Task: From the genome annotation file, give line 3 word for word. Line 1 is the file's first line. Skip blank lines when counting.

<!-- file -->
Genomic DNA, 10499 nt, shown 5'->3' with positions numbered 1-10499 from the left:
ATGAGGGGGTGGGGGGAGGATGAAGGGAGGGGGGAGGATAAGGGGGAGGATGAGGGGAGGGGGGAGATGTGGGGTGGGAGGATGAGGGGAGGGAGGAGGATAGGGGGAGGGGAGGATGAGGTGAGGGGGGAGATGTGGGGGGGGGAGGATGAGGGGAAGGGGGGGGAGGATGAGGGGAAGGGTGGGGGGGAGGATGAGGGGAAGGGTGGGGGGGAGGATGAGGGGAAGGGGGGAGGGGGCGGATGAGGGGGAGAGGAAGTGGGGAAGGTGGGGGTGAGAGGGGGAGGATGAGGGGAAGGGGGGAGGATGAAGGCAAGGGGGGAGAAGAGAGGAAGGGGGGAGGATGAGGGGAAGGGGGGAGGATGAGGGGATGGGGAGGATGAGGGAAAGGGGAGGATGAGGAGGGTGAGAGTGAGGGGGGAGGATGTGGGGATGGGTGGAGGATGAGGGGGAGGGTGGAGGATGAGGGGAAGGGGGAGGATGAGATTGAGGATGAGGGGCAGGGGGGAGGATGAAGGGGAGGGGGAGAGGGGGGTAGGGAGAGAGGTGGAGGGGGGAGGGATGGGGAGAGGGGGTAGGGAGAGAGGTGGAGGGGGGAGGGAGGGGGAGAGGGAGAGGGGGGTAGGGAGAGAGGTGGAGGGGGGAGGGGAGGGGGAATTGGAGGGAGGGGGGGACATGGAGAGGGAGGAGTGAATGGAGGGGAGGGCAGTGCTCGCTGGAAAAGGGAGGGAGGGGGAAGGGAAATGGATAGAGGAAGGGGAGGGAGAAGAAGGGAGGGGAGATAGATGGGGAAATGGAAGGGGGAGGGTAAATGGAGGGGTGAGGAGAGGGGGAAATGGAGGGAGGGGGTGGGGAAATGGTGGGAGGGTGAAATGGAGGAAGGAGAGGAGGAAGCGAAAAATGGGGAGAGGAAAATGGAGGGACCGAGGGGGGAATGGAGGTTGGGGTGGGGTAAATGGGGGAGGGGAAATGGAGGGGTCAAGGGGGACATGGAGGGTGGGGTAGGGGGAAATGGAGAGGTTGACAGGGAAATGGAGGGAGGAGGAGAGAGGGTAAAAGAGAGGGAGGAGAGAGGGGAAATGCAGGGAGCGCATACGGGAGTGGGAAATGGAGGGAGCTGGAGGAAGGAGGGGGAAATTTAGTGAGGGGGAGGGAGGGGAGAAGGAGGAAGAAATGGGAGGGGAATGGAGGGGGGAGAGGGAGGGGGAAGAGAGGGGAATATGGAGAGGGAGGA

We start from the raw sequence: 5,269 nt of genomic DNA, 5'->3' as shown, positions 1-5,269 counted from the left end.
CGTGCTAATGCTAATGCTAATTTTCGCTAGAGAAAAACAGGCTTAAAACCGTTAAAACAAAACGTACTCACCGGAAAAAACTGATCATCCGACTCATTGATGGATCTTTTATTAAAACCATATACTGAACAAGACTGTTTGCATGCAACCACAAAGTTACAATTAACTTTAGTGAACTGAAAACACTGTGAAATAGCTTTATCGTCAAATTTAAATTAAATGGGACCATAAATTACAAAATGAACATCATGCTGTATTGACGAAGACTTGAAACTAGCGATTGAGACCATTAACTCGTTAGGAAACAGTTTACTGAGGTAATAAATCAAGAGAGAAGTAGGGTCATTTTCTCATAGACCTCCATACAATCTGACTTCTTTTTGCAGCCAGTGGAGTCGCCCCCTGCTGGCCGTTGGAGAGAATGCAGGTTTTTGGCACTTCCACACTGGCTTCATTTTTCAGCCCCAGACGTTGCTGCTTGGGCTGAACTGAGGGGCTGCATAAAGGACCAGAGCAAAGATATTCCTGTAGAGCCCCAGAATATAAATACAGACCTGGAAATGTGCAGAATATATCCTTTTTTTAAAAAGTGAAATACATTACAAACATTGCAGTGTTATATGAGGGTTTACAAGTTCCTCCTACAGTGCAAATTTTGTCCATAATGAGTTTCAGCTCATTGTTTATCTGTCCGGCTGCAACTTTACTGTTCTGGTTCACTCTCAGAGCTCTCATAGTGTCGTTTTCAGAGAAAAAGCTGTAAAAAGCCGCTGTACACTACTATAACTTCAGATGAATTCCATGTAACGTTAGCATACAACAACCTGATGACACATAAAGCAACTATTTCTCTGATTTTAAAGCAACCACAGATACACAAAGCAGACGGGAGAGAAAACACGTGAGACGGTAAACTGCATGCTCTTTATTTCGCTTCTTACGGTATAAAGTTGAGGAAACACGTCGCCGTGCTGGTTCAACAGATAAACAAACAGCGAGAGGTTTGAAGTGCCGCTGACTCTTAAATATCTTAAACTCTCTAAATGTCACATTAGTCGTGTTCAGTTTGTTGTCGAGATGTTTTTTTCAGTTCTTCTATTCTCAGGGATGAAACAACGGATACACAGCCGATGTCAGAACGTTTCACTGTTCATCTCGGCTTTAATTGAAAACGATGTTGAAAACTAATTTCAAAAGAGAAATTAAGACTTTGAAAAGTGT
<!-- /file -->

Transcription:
We start from the raw sequence: 5,269 nt of genomic DNA, 5'->3' as shown, positions 1-5,269 counted from the left end.